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CHAPTER XXII. THE SLAYING OF THE SUITORS

Then spake Ulysses among the suitors: “This labour has been accomplished. Let me try at yet another mark.”

And he aimed his arrow at Antinous. But the man was just raising a cup to his lips, thinking not of death, for who had thought that any man, though mightiest of mortals, would venture on such a deed, being one among many? Right through the neck passed the arrow-head, and the blood gushed from his nostrils, and he dropped the cup and spurned the table from him.

And all the suitors, when they saw him fall, leapt from their seats; but when they looked, there was neither spear nor shield upon the wall. And they knew not whether it was by chance or of set purpose that the stranger had smitten him. But Ulysses then declared who he was, saying:—

“Dogs, ye thought that I should never come back! Therefore have ye devoured my house, and made suit to my wife while I yet lived, and feared not the gods nor regarded men. Therefore a sudden destruction is come upon you all.”

Then when all the others trembled for fear, Eurymachus said: “If thou be indeed Ulysses of Ithaca, thou hast said well. Foul wrong has been done to thee in the house and in the field. But lo! he who was the mover of it all lieth here, even Antinous. Nor was it so much this marriage that he sought, as to be king of this land, having destroyed thy house. But we will pay thee back for all that we have devoured, even twenty times as much.”

But Ulysses said: “Speak not of paying back. My hands shall not cease from slaying till I have taken vengeance on you all.”

Then said Eurymachus to his comrades: “This man will not stay his hands. He will smite us all with his arrows where he stands. But let us win the door, and raise a cry in the city; soon then will this archer have shot his last.”

And he rushed on, with his two-edged knife in his hand. But as he rushed, Ulysses smote him on the breast with an arrow, and he fell forwards. And when Amphinomus came on, Telemachus slew him with his spear, but drew not the spear from the body, lest some one should smite him unawares.

Then he ran to his father and said, “Shall I fetch arms for us and our helpers?”

“Yea,” said he, “and tarry not, lest my arrows be spent.”

So he fetched from the armoury four shields and four helmets and eight spear. And he and the servants, Eumaeus and Philoetius, armed themselves. Also Ulysses, when his arrows were spent, donned helmet and shield, and took a mighty spear in each hand. But Melanthius, the goatherd, crept up to the armoury and brought down there from twelve helmets and shields, and spears as many. And when Ulysses saw that the suitors were arming themselves, he feared greatly, and said to his son:—

“There is treachery here. It is one of the women, or, it may be, Melanthius, the goatherd.”

And Telemachus said, “This fault is mine, my father, for I left the door of the chamber unfastened.”

And soon Eumaeus spied Melanthius stealing up to the chamber again, and followed him, and Philoetius with him. There they caught him, even as he took a helmet in one hand and a shield in the other, and bound his feet and hands, and fastened him aloft by a rope to the beams of the ceiling.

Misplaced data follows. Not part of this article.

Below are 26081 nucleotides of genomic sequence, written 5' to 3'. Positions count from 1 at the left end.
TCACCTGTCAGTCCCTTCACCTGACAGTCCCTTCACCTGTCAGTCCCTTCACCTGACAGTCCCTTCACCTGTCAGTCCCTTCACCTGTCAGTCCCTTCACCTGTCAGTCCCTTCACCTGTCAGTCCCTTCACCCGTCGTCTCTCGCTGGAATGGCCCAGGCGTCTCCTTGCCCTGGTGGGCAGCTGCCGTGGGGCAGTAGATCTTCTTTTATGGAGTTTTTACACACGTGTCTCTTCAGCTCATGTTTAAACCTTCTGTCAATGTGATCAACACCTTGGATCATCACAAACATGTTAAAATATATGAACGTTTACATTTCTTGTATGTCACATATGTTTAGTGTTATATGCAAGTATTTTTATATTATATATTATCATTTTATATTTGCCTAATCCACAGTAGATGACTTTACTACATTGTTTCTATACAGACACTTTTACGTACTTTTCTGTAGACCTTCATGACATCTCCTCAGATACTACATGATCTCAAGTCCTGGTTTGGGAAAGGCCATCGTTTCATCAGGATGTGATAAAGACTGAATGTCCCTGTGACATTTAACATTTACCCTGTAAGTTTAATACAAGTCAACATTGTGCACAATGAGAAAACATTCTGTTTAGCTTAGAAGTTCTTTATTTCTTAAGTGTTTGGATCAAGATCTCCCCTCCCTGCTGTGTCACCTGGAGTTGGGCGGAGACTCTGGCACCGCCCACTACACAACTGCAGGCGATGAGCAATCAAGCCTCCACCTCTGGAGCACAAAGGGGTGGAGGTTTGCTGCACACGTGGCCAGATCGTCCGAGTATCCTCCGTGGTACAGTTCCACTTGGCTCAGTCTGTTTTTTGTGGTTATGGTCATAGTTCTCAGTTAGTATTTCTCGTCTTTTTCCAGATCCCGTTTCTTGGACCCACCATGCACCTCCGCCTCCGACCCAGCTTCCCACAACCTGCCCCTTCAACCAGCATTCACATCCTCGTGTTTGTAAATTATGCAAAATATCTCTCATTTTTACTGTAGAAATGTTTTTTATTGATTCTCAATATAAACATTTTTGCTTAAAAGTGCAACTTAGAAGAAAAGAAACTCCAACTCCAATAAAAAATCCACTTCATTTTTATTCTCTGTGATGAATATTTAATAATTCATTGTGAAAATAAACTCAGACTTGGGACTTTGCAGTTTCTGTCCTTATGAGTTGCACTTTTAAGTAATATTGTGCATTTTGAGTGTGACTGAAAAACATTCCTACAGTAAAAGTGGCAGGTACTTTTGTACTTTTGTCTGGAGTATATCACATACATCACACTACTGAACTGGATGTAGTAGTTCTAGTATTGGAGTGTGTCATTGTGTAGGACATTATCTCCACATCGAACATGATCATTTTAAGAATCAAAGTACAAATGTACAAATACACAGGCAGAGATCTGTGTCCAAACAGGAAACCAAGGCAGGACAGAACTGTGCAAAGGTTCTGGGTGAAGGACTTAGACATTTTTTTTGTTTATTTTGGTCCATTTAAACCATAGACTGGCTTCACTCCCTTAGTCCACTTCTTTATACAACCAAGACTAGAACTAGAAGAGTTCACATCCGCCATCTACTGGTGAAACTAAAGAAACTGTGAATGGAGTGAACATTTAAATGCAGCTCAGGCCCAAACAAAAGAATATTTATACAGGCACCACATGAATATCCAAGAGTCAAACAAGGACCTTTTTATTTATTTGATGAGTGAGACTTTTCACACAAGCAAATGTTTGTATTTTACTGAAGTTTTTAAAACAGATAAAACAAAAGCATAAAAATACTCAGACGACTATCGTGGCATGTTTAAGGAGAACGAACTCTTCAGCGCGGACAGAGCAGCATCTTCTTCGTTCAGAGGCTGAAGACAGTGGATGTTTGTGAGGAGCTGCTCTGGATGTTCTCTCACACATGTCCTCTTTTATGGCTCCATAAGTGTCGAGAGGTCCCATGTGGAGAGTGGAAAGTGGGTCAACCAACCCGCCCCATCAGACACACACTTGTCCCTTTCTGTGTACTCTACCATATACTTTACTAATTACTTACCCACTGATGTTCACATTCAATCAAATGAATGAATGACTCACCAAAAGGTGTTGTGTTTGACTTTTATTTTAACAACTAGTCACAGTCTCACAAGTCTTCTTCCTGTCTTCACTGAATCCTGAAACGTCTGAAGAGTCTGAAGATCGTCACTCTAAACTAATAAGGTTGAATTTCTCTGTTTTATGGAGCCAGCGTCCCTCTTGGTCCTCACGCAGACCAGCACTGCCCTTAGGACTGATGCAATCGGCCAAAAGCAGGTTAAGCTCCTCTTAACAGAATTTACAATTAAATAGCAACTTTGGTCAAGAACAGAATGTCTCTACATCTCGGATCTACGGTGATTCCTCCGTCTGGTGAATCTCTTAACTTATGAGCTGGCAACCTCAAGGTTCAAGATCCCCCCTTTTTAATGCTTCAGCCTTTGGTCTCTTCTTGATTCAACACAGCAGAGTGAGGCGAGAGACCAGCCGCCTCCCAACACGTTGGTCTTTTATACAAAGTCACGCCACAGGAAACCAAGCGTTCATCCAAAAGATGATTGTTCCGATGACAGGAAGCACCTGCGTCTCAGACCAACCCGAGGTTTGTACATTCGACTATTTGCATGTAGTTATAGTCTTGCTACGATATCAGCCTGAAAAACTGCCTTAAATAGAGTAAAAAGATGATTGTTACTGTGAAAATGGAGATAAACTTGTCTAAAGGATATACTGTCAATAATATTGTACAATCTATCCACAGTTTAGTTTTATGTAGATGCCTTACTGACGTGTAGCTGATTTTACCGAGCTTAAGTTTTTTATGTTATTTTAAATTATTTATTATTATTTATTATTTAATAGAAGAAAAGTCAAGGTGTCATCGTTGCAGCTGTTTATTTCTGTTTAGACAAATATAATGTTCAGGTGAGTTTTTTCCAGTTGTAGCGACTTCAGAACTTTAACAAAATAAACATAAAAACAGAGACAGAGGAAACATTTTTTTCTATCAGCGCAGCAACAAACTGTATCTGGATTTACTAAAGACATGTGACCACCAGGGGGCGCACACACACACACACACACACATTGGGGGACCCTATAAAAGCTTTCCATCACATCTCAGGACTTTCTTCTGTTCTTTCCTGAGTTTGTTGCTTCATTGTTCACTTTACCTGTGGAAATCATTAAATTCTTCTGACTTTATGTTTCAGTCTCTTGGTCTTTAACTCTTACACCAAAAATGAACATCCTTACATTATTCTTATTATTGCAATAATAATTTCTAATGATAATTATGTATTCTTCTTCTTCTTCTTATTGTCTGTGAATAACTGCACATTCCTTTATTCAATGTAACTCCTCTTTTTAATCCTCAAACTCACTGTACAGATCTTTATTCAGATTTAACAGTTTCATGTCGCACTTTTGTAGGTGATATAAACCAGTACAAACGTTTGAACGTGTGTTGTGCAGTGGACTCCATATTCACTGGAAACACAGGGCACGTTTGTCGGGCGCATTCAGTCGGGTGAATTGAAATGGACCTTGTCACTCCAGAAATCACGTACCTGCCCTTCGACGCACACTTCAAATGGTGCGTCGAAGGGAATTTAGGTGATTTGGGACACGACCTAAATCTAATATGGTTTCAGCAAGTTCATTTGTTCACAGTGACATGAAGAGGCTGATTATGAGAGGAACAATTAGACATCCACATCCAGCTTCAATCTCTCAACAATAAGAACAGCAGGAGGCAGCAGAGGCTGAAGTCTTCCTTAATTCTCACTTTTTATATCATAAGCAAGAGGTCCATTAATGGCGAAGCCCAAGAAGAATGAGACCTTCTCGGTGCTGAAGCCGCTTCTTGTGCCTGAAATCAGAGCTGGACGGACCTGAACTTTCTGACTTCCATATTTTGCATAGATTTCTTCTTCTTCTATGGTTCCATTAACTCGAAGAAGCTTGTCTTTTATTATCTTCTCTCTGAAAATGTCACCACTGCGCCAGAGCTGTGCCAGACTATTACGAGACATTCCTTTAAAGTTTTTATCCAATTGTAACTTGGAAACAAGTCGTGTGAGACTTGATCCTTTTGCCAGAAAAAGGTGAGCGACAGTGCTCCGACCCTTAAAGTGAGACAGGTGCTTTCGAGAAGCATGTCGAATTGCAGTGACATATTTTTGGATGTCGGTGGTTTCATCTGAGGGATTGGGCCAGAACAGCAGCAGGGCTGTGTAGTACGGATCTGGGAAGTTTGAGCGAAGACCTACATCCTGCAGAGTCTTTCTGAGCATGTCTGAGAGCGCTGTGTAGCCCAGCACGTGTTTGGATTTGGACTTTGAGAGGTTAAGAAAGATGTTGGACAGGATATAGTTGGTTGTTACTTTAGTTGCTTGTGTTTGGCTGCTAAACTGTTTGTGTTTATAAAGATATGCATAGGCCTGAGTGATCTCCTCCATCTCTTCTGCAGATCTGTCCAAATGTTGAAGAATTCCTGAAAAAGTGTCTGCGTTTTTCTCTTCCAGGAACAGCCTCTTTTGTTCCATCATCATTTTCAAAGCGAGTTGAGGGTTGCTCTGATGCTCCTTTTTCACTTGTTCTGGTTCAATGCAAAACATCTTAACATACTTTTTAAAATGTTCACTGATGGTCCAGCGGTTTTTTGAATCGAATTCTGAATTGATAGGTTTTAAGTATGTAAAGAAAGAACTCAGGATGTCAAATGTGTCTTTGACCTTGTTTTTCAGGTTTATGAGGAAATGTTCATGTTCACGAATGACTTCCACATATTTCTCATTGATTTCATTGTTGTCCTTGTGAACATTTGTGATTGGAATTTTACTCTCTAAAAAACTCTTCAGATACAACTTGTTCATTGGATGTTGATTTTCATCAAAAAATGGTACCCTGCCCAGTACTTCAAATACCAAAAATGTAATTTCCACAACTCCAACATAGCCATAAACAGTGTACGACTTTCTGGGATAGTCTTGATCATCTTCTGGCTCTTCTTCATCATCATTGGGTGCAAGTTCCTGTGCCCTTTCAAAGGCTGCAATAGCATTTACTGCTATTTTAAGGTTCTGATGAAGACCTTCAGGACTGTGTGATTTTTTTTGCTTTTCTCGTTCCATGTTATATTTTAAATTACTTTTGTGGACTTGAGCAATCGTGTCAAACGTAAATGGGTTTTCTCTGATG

Then these two went back to the hall, and there also came Athene, having the shape of Mentor. Still, for she would yet further try the courage of Ulysses and his son, she helped them not as yet, but, changing her shape, sat on the roof-beam like unto a swallow.

And then cried Agelaus: “Friends, Mentor is gone, and helps them not. Let us not cast our spears at random, but let six come on together; perchance we may prevail against them.”

Then they cast their spears, but Athene turned them aside, one to the pillar, and another to the door, and another to the wall. But Ulysses and Telemachus and the two herdsmen slew each his man; and yet again they did so, and again. Only Amphimedon [Footnote: Am-phim'-e-don.]wounded Telemachus, and Ctesippus grazed the shoulder of Eumaeus. But Telemachus struck down Amphimedon, and the herdsman of the kine slew Ctesippus, saying: “Take this, for the ox-foot which thou gavest to our guest.” And all the while Athene waved her flaming shield from above and the suitors fell as birds are scattered and torn by eagles.

Then Leiodes, the priest, made supplication to Ulysses, saying: “I never wrought evil in this house, and would have kept others from it, but they would not. Naught have I done save serve at the altar; wherefore, slay me not.”

And Ulysses made reply, “That thou hast served at the altar of these men is enough, and also that thou wouldest wed my wife.”

So he slew him; but Phemius, the minstrel, he spared, for he had sung among the suitors in the hall because he had been compelled, and not of his own will; and also Medon, the herald, bidding them go into the yard without. There they sat, holding by the altar and looking fearfully every way, for they still feared that they should die.

So the slaughtering of the suitors was ended; and now Ulysses bade cleanse the hall and wash the benches and the tables with water, and purify them with sulphur; and when this was done, that Eurycleia, the nurse, should go to Penelope and tell her that her husband was indeed returned.